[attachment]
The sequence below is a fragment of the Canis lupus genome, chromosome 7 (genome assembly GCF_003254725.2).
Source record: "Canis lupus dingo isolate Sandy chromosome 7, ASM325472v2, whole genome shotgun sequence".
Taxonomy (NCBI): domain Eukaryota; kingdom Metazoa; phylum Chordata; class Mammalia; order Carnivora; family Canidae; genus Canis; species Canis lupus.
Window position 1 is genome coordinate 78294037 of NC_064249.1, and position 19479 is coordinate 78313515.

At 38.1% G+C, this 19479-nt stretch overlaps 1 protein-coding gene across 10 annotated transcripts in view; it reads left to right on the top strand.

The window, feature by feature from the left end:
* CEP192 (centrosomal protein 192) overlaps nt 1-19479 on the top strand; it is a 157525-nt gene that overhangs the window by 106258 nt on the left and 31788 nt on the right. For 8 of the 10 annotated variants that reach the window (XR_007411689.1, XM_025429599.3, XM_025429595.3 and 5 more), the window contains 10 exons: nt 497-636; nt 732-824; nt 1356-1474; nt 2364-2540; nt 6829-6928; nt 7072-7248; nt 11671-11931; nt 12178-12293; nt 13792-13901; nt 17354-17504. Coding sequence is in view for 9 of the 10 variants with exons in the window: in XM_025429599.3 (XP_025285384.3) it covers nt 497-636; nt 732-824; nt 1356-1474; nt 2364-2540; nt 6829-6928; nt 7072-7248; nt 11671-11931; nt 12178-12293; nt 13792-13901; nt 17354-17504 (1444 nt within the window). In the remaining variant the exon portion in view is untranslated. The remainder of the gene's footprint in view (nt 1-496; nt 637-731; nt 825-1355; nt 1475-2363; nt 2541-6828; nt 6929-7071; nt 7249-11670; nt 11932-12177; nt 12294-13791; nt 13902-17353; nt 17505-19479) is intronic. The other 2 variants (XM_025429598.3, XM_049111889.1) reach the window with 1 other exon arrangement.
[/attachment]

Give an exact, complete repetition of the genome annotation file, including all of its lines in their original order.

The sequence below is a fragment of the Canis lupus genome, chromosome 7 (genome assembly GCF_003254725.2).
Source record: "Canis lupus dingo isolate Sandy chromosome 7, ASM325472v2, whole genome shotgun sequence".
Taxonomy (NCBI): domain Eukaryota; kingdom Metazoa; phylum Chordata; class Mammalia; order Carnivora; family Canidae; genus Canis; species Canis lupus.
Window position 1 is genome coordinate 78294037 of NC_064249.1, and position 19479 is coordinate 78313515.

At 38.1% G+C, this 19479-nt stretch overlaps 1 protein-coding gene across 10 annotated transcripts in view; it reads left to right on the top strand.

The window, feature by feature from the left end:
* CEP192 (centrosomal protein 192) overlaps nt 1-19479 on the top strand; it is a 157525-nt gene that overhangs the window by 106258 nt on the left and 31788 nt on the right. For 8 of the 10 annotated variants that reach the window (XR_007411689.1, XM_025429599.3, XM_025429595.3 and 5 more), the window contains 10 exons: nt 497-636; nt 732-824; nt 1356-1474; nt 2364-2540; nt 6829-6928; nt 7072-7248; nt 11671-11931; nt 12178-12293; nt 13792-13901; nt 17354-17504. Coding sequence is in view for 9 of the 10 variants with exons in the window: in XM_025429599.3 (XP_025285384.3) it covers nt 497-636; nt 732-824; nt 1356-1474; nt 2364-2540; nt 6829-6928; nt 7072-7248; nt 11671-11931; nt 12178-12293; nt 13792-13901; nt 17354-17504 (1444 nt within the window). In the remaining variant the exon portion in view is untranslated. The remainder of the gene's footprint in view (nt 1-496; nt 637-731; nt 825-1355; nt 1475-2363; nt 2541-6828; nt 6929-7071; nt 7249-11670; nt 11932-12177; nt 12294-13791; nt 13902-17353; nt 17505-19479) is intronic. The other 2 variants (XM_025429598.3, XM_049111889.1) reach the window with 1 other exon arrangement.